Hara-Kiri (Masaki Kobayashi, 1962)

Suicide is a tragedy in America, a deeply disturbing act that elicits responses of regret and anger. Why did he/she commit suicide? What thoughts, actions, events forced them to such a hopeless and dreadful ending? Suicide is about the psychology of a person, and in American society, more than not, about the neglect of society towards an individuals demons.

So it is not implausible to say that the ancient Japanese tradition of hara-kiri, or it’s much more prestigious and formal synonym seppuku, practiced for hundreds of years by samurai warriors, will be looked upon by Americans as a barbaric and inhumane, possibly insane ritual and tradition. But suicide is essentially, “the way of the samurai”. A proper way to die, honorably, by ones own brave volition. Or is it? As a background, I should mention the ritual of hara-kiri or seppuku is that a samurai is dressed in all white, kneels down on a white mat and using his own sword, disembowels himself by slicing open his stomach, once horizontally, and then, vertically. Now, he doesn’t have to handle this pain for long because before he even commits the act, he must elect a “second”, another samurai who, immediately after the vertical disembowelment, swiftly slices off the head of the kneeling samurai, thus sending his spirit to return to the natural world.

Masaki Kobayashi’s deeply insightful, heartbreaking, and overall brilliant film Hara-kiri, is an examination of the tradition of the samurai, and in that, it also reveals the dichotomy between tradition, belief, and that so awful word everyone wants to avoid dealing with… reality. The film begins with a lone samurai named Hanshiro Tsugumo, down on his luck, and with nothing left to live for (after all, he is a warrior, and these are times of peace and harmony in Japan), arriving at the doorstep of the Iyi clan’s house, willing to perform ritual suicide in their courtyard. However, when meeting with the house’s counselor (who is formally titled kokaro), Hanshiro hears that many down-trodden samurai have come to their doorstep pretending to want to commit suicide, but only so that they can make the house feel sorry for them and give them money. This type of trickery and mocking of emotions is of course shameful in the samurai culture… a samurai is a man of determination, of honor. When he says he wants to commit seppuku, he should damn well mean it. Kokaro tells a particular tragic story of a young samurai who came in intending to play to the counselor’s emotions.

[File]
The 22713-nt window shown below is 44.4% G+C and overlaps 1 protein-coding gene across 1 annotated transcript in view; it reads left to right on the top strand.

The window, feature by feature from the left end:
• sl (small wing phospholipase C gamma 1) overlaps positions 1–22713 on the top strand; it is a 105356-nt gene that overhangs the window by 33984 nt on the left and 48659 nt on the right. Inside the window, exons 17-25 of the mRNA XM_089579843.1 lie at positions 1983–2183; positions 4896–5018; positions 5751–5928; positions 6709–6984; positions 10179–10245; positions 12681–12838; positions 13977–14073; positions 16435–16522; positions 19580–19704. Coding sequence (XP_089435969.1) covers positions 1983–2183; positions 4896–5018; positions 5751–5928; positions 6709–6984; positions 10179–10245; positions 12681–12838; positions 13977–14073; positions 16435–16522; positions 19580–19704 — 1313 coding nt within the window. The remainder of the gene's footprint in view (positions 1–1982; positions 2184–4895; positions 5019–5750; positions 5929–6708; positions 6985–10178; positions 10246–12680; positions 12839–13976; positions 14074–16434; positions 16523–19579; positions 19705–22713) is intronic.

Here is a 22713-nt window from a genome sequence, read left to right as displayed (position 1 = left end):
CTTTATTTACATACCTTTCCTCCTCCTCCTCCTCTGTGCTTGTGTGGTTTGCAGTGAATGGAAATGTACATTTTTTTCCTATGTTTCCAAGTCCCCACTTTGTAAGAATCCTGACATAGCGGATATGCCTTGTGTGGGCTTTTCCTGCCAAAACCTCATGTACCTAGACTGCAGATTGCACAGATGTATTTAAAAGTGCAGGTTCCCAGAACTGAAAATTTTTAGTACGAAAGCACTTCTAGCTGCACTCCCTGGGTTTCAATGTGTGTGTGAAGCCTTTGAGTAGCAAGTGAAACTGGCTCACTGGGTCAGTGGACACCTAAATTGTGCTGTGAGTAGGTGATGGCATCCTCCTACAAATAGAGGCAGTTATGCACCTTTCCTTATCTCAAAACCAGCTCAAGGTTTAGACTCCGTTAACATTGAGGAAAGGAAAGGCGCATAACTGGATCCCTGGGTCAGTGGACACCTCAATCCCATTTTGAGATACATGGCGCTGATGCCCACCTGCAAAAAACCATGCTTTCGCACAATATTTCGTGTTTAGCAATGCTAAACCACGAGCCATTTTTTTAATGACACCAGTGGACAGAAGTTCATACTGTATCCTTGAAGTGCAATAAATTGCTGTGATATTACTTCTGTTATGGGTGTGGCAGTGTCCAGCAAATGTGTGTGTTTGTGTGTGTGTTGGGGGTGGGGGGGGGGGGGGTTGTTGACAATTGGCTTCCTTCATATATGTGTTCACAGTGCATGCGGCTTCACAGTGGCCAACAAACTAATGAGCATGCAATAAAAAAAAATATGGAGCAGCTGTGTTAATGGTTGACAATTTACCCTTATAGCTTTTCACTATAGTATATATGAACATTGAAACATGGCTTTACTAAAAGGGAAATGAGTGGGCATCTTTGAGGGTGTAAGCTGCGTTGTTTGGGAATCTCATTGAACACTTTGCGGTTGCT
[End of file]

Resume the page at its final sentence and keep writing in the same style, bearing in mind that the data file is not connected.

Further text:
These dialogues, stories, and battle of morals occur throughout the film… Hanshiro himself recalls his past and the events leading up to his own decision to commit honorary suicide. Kobayashi the director, questions the morals of the “samurai code”. Is it a farce? A hoax? Does it have no sympathy, does it never waver in its conviction? The narrative plays devils advocate with these themes, represented through the conversations between Hanshiro and the Kokaro. Even in the film’s title and synonyms itself, Kobayashi displays both a respect and a disdain for the suicide ritual (the original Japanese name of the film is Seppuku, the formal and prestigious title, but also referred now formally as Hara-kiri, the crude, cruel, and violent name for the act). We battle in our minds throughout the film, what culture really means, and is ‘tradition’ enough of a reason to maintain the status quo of a society?

When does tradition become outdated, or does it ever? Yes, the idea of honorable suicide is embeded in Japan’s history and while we don’t have such a tradition in America, suicide here is nontheless a matter of culture… a culture of neglect. If someone is depressed we just tell them to ‘cheer up’, if they’re mopey, we tell them to get a grip. It is embedded in American DNA to press on and move forward, and we expect everyone to do it just as easily as we do. In the end the argument does boil down to the dichotomy of tradition/belief vs reality. Can we learn to get rid of our perceptions for the betterment of other people?

Kobayashi’s Hara-kiri is important even today when we consider these arguments, and in its conclusion and ending (which you need to watch to truly grasp and I implore you to do so), shows us how much of a double-edged sword the argument really is, and how unforgiving its outcomes can sometimes play out.



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